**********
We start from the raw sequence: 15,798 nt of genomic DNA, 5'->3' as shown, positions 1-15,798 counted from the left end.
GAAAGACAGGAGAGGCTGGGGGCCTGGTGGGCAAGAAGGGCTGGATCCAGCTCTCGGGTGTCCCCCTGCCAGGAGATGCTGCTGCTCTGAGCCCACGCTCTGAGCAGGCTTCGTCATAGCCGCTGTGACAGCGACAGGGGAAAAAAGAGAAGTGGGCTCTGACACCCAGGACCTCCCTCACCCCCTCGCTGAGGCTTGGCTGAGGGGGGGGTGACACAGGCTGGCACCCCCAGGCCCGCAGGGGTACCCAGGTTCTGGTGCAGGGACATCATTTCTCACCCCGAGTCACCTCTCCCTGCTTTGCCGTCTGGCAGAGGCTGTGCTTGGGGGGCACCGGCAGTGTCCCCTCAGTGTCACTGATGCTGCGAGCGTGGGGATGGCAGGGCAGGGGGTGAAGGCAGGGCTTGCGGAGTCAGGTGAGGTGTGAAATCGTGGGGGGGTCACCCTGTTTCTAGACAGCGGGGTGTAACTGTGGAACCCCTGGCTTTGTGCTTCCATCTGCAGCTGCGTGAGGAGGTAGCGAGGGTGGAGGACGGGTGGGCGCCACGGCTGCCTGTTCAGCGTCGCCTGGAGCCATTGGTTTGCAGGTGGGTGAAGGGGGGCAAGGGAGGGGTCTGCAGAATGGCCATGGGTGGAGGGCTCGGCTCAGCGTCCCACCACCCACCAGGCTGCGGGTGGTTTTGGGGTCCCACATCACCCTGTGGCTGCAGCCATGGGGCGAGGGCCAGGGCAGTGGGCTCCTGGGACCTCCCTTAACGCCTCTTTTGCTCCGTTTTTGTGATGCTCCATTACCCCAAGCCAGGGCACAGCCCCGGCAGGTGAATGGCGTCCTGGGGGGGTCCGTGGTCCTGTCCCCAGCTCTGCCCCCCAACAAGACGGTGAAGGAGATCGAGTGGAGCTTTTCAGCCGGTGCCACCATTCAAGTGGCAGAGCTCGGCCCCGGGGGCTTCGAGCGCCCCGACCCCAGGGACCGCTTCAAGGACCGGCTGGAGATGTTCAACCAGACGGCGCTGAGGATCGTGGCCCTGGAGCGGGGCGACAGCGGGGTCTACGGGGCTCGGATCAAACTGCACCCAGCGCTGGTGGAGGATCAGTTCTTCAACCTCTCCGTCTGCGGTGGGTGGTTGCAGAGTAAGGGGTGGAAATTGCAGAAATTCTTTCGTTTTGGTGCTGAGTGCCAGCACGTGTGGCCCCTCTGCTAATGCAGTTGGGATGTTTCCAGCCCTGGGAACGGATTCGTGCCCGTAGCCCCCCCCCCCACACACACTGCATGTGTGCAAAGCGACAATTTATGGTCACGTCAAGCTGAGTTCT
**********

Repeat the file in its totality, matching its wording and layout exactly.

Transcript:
We start from the raw sequence: 15,798 nt of genomic DNA, 5'->3' as shown, positions 1-15,798 counted from the left end.
GAAAGACAGGAGAGGCTGGGGGCCTGGTGGGCAAGAAGGGCTGGATCCAGCTCTCGGGTGTCCCCCTGCCAGGAGATGCTGCTGCTCTGAGCCCACGCTCTGAGCAGGCTTCGTCATAGCCGCTGTGACAGCGACAGGGGAAAAAAGAGAAGTGGGCTCTGACACCCAGGACCTCCCTCACCCCCTCGCTGAGGCTTGGCTGAGGGGGGGGTGACACAGGCTGGCACCCCCAGGCCCGCAGGGGTACCCAGGTTCTGGTGCAGGGACATCATTTCTCACCCCGAGTCACCTCTCCCTGCTTTGCCGTCTGGCAGAGGCTGTGCTTGGGGGGCACCGGCAGTGTCCCCTCAGTGTCACTGATGCTGCGAGCGTGGGGATGGCAGGGCAGGGGGTGAAGGCAGGGCTTGCGGAGTCAGGTGAGGTGTGAAATCGTGGGGGGGTCACCCTGTTTCTAGACAGCGGGGTGTAACTGTGGAACCCCTGGCTTTGTGCTTCCATCTGCAGCTGCGTGAGGAGGTAGCGAGGGTGGAGGACGGGTGGGCGCCACGGCTGCCTGTTCAGCGTCGCCTGGAGCCATTGGTTTGCAGGTGGGTGAAGGGGGGCAAGGGAGGGGTCTGCAGAATGGCCATGGGTGGAGGGCTCGGCTCAGCGTCCCACCACCCACCAGGCTGCGGGTGGTTTTGGGGTCCCACATCACCCTGTGGCTGCAGCCATGGGGCGAGGGCCAGGGCAGTGGGCTCCTGGGACCTCCCTTAACGCCTCTTTTGCTCCGTTTTTGTGATGCTCCATTACCCCAAGCCAGGGCACAGCCCCGGCAGGTGAATGGCGTCCTGGGGGGGTCCGTGGTCCTGTCCCCAGCTCTGCCCCCCAACAAGACGGTGAAGGAGATCGAGTGGAGCTTTTCAGCCGGTGCCACCATTCAAGTGGCAGAGCTCGGCCCCGGGGGCTTCGAGCGCCCCGACCCCAGGGACCGCTTCAAGGACCGGCTGGAGATGTTCAACCAGACGGCGCTGAGGATCGTGGCCCTGGAGCGGGGCGACAGCGGGGTCTACGGGGCTCGGATCAAACTGCACCCAGCGCTGGTGGAGGATCAGTTCTTCAACCTCTCCGTCTGCGGTGGGTGGTTGCAGAGTAAGGGGTGGAAATTGCAGAAATTCTTTCGTTTTGGTGCTGAGTGCCAGCACGTGTGGCCCCTCTGCTAATGCAGTTGGGATGTTTCCAGCCCTGGGAACGGATTCGTGCCCGTAGCCCCCCCCCCCACACACACTGCATGTGTGCAAAGCGACAATTTATGGTCACGTCAAGCTGAGTTCT